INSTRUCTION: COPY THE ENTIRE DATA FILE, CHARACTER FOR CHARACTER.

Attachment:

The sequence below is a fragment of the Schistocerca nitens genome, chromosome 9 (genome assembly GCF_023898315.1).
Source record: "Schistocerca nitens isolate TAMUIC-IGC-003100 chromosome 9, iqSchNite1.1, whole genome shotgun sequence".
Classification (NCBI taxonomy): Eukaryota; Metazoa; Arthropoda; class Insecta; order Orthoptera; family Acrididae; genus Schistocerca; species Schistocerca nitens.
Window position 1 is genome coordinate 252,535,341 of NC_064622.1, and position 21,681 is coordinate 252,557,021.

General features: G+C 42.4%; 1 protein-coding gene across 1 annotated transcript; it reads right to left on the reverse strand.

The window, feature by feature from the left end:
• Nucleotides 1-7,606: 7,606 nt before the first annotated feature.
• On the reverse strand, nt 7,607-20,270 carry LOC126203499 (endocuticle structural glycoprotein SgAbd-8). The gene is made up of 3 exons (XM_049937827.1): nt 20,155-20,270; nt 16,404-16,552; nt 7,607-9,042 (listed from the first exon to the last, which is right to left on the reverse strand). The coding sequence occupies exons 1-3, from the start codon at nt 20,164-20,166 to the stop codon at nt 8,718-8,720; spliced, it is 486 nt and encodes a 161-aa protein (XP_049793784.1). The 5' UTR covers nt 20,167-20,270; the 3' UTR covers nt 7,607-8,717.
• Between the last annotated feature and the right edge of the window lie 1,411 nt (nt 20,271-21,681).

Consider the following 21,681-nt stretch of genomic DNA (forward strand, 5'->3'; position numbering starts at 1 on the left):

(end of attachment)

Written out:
The sequence below is a fragment of the Schistocerca nitens genome, chromosome 9 (genome assembly GCF_023898315.1).
Source record: "Schistocerca nitens isolate TAMUIC-IGC-003100 chromosome 9, iqSchNite1.1, whole genome shotgun sequence".
Classification (NCBI taxonomy): Eukaryota; Metazoa; Arthropoda; class Insecta; order Orthoptera; family Acrididae; genus Schistocerca; species Schistocerca nitens.
Window position 1 is genome coordinate 252,535,341 of NC_064622.1, and position 21,681 is coordinate 252,557,021.

General features: G+C 42.4%; 1 protein-coding gene across 1 annotated transcript; it reads right to left on the reverse strand.

The window, feature by feature from the left end:
• Nucleotides 1-7,606: 7,606 nt before the first annotated feature.
• On the reverse strand, nt 7,607-20,270 carry LOC126203499 (endocuticle structural glycoprotein SgAbd-8). The gene is made up of 3 exons (XM_049937827.1): nt 20,155-20,270; nt 16,404-16,552; nt 7,607-9,042 (listed from the first exon to the last, which is right to left on the reverse strand). The coding sequence occupies exons 1-3, from the start codon at nt 20,164-20,166 to the stop codon at nt 8,718-8,720; spliced, it is 486 nt and encodes a 161-aa protein (XP_049793784.1). The 5' UTR covers nt 20,167-20,270; the 3' UTR covers nt 7,607-8,717.
• Between the last annotated feature and the right edge of the window lie 1,411 nt (nt 20,271-21,681).

Consider the following 21,681-nt stretch of genomic DNA (forward strand, 5'->3'; position numbering starts at 1 on the left):